CHF Engineers Repair their Aircraft in Hangar Built by Concentration Camp Inmates
Whilst sheltering from the freezing conditions of Northern Norway, CHF engineers had to carry out a gear box change from one of the Sea Kings that has been taking part in Ex Clockwork.
The difficult task took place inside the austere surroundings of what is known as a ‘Rock Hangar’ located inside one of the granite hills that surrounds the RNoAF base Bardufoss. The Rock Hangar was carved into the hills by prisoners from a concentration camp at Bardufoss during the Second World War. The hangar was designed so that aircraft could enter directly from the runway through an enormous armour-plated door into a horse-shoe shaped tunnel, which was specifically arranged so that aircraft could be re-fuelled, re-armed and repaired in one of the many servicing bays along the infamous tunnel. Once the aircraft had been repaired or re-armed they would depart directly onto the runway via another massive door.
It was the Nazi authorities that established the concentration camp in the small town of Bardufoss, as an annex to the Grini concentration camp. It opened in March 1944 to alleviate overflowing in other camps, particularly the Falstad concentration camp. Situated in such an extremely cold environment, Bardufoss concentration camp was notorious for its hard work regime, sparse rations, and inadequate shelter. It is estimated that some 800 prisoners passed through the camp, and when liberated about 550 were incarcerated.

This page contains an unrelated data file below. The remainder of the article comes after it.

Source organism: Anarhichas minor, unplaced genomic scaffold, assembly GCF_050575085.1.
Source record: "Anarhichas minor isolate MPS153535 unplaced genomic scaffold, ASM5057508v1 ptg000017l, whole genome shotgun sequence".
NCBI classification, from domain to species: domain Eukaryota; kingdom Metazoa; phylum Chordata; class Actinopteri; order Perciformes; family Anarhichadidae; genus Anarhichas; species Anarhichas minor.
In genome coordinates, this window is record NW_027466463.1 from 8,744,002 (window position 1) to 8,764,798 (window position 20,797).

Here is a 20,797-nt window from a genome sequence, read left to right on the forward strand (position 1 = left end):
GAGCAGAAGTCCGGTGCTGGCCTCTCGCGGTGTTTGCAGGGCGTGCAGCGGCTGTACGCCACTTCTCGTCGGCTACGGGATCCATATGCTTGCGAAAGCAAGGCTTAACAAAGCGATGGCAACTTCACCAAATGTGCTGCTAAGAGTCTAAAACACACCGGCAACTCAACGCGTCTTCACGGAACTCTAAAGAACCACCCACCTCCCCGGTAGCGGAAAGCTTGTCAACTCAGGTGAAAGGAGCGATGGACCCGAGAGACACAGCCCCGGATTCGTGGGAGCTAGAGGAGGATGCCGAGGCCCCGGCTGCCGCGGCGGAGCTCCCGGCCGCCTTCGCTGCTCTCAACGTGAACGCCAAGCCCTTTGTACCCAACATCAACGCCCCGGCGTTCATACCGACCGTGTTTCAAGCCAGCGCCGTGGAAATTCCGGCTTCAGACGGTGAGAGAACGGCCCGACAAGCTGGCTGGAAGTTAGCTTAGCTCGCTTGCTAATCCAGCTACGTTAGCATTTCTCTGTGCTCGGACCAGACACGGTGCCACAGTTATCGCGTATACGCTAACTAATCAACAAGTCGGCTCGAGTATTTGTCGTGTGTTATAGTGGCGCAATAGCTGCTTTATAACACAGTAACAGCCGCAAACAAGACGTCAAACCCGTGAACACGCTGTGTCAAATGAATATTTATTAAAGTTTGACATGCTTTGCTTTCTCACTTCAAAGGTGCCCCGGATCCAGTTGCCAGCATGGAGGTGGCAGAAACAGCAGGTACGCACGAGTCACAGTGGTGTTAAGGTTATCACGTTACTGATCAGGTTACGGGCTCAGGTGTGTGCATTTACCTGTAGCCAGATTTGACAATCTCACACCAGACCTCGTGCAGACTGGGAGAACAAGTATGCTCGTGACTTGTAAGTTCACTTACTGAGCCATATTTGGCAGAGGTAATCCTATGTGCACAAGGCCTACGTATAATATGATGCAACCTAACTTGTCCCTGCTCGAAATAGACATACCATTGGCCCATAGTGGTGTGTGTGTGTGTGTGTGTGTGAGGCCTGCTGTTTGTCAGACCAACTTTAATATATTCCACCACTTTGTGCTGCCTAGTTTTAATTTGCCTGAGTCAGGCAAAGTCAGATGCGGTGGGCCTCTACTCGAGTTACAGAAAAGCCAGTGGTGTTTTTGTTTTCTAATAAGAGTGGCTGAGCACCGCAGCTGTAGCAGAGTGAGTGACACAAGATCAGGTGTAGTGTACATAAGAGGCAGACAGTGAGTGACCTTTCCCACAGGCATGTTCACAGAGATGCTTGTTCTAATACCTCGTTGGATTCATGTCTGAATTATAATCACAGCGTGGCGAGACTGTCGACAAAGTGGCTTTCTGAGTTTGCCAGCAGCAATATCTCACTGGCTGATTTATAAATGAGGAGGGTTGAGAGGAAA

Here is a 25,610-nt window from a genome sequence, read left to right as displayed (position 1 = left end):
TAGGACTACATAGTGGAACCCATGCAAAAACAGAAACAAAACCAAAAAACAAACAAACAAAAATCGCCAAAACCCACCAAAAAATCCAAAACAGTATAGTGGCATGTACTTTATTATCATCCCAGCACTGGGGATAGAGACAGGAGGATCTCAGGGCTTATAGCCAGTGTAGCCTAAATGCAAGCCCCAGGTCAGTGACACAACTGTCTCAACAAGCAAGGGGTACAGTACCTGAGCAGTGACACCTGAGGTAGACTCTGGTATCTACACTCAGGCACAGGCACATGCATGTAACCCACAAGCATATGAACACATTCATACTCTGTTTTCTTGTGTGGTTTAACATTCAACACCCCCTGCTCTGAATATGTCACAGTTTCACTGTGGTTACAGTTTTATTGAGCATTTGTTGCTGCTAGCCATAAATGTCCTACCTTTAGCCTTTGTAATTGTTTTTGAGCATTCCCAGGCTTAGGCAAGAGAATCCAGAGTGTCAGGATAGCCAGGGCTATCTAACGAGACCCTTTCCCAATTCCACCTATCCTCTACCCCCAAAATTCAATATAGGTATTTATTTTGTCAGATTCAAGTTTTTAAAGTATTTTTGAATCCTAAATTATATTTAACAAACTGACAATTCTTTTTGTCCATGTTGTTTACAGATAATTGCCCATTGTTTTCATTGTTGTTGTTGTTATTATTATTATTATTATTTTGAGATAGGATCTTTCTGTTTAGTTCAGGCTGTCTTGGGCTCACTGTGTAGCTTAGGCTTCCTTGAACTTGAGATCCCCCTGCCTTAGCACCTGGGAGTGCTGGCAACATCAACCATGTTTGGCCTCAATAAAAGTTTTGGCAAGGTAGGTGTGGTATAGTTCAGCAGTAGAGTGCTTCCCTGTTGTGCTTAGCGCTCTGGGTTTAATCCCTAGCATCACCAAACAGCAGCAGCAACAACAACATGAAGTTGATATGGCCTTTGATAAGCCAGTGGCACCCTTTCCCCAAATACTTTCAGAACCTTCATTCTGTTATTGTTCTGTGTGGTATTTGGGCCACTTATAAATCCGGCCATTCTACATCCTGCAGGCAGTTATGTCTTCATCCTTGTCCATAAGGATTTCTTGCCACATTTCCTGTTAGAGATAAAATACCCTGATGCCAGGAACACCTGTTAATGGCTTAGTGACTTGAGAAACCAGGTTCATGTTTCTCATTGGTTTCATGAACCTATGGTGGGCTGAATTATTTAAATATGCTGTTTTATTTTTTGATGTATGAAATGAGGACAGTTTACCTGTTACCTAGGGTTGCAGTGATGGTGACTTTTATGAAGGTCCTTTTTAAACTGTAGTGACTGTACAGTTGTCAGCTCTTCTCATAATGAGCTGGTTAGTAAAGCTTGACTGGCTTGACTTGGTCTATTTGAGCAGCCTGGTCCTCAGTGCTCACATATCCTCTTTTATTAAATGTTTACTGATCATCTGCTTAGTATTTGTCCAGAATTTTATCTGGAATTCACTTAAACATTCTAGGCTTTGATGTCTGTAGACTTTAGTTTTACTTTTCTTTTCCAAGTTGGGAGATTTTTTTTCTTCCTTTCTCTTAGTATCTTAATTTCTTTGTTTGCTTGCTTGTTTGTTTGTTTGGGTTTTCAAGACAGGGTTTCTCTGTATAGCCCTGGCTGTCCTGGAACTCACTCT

Notes: A History of Aviation Training in the Arctic
In 1968, following a winter in Norway where the limitations of HMS Bulwark’s (a Commando Aircraft Carrier) Air group were keenly exposed, Flag officer Naval Flying Training, ordered 846 NAS to conduct trials and training in an Arctic environment in order to improve the aviation combat support provided to 3 Cdo Bde RM. The NATO Northern Flank reinforcement plans, in which 3 Cdo Bde played an essential part, identified the RNoAF at Bardufoss as a key area, and it was here that the arctic training came to be centred. 3 Cdo Bde RM and its naval helicopter support squadrons became, and remain to this day, the UK’s Mountain and Cold Weather Warfare specialists. To ensure CHF personnel are trained for all environments, it has conducted Arctic Flying Training and supported Royal Marines on exercises in Norway for 44 years.